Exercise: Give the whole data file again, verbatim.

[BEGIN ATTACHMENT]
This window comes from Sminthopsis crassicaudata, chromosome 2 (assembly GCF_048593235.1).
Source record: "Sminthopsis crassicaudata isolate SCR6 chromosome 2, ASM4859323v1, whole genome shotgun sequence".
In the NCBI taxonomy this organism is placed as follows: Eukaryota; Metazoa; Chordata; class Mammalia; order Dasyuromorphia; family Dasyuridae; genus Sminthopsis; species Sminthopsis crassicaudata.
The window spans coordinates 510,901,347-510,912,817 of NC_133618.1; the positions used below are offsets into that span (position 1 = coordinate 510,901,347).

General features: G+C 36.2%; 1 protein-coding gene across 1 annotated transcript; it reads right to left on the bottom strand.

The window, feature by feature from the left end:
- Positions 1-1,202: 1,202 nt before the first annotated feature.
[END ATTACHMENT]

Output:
This window comes from Sminthopsis crassicaudata, chromosome 2 (assembly GCF_048593235.1).
Source record: "Sminthopsis crassicaudata isolate SCR6 chromosome 2, ASM4859323v1, whole genome shotgun sequence".
In the NCBI taxonomy this organism is placed as follows: Eukaryota; Metazoa; Chordata; class Mammalia; order Dasyuromorphia; family Dasyuridae; genus Sminthopsis; species Sminthopsis crassicaudata.
The window spans coordinates 510,901,347-510,912,817 of NC_133618.1; the positions used below are offsets into that span (position 1 = coordinate 510,901,347).

General features: G+C 36.2%; 1 protein-coding gene across 1 annotated transcript; it reads right to left on the bottom strand.

The window, feature by feature from the left end:
- Positions 1-1,202: 1,202 nt before the first annotated feature.